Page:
This book discusses selection effects as they affect reasoning on topics such as the Doomsday Argument, whether you will choose a lane of traffic that is slower than average, and whether we can get evidence for or against the Many Worlds Interpretation of quantum mechanics. Along the way it poses some unusual thought experiments that at first glance seem to prove some absurd conclusions. It then points out the questionable assumptions about what constitute "similar observers" upon which the absurd conclusions depend, and in doing so it convinced me that the Doomsday Argument is weaker than I had previously thought.

It says some interesting things about the implications of a spatially infinite universe, and of the possibility that the number of humans will be infinite.

It is not easy to read, but there's little reason to expect a book on this subject could be both easy to read and correct.
1 of 1 people found the following review helpful
5.0 out of 5 stars A reinventing of the maximum entropy principle 8 Jan 2014
By Tim Tyler - Published on
This is the second book on observation selection effects I have read. The first was Barrow and Tipler's book on the topic. The good news is that this book is better than Barrow and Tipler's book was. On the positive side, the book embraces and uses Bayesian statistics, which helps to clarify many of its examples. It is a good example of how to use mathematics helpfully in a popular science book. The book is easy to read and clearly presented. However, I felt that it failed to make some important steps.

The history of the idea of observation selection seems like a bit of a scientific embarrassment. To clarify the field, I think there are some inter-disciplinary links that need to be made. We already have a fairly mature and well-established science of selection - in the form of evolutionary theory. Observation selection is special a case of selection - and so needs to be married with evolutionary theory. Similarly, "survival of the fittest" is an instance of the more general principle of "observation of the observable". Both areas produce cases of adaptive fitness.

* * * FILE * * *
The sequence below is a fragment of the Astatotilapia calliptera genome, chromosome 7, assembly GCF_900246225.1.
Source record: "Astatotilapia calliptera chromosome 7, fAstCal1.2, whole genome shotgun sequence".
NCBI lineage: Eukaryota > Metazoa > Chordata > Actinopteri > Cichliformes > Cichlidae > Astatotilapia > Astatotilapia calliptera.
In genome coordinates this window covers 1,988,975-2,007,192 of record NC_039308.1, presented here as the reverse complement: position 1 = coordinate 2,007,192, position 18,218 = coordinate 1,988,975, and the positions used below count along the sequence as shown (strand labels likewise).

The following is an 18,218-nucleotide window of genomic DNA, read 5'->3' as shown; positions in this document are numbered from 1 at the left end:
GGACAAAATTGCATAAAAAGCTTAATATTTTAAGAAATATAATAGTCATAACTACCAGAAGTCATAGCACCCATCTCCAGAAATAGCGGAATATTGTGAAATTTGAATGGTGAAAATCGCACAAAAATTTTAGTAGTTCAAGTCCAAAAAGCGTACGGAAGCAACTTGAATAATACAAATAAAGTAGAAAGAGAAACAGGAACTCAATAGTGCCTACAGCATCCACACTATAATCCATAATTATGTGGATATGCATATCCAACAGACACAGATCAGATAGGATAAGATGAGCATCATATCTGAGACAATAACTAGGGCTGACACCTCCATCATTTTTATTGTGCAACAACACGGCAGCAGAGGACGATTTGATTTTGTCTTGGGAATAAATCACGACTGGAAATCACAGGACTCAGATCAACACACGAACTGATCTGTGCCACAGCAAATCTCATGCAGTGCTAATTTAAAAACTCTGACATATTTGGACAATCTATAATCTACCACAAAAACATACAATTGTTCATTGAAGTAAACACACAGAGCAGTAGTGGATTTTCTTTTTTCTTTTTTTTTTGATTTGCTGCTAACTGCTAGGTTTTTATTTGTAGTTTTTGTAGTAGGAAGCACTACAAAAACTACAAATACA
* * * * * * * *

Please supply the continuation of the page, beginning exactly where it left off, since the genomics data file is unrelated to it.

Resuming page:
Another relevant link is the maximum entropy principle - which is part of Bayesian statistics. This book presents what it calls the "Self-Sampling Assumption" - the idea being that:

"All other things equal, an observer should reason as if they are randomly selected from the set of all actually existent observers (past, present and future) in their reference class."

The "Self-Sampling Assumption" represents the maximum entropy principle applied to observers - in the special case where nothing is known about which member of a set of observers is involved.

The maximum entropy principle neatly covers this case - and it deals with other cases where additional information is available. It also deals with uncertainty concerning other entities besides observers. It is a very general statistical principle.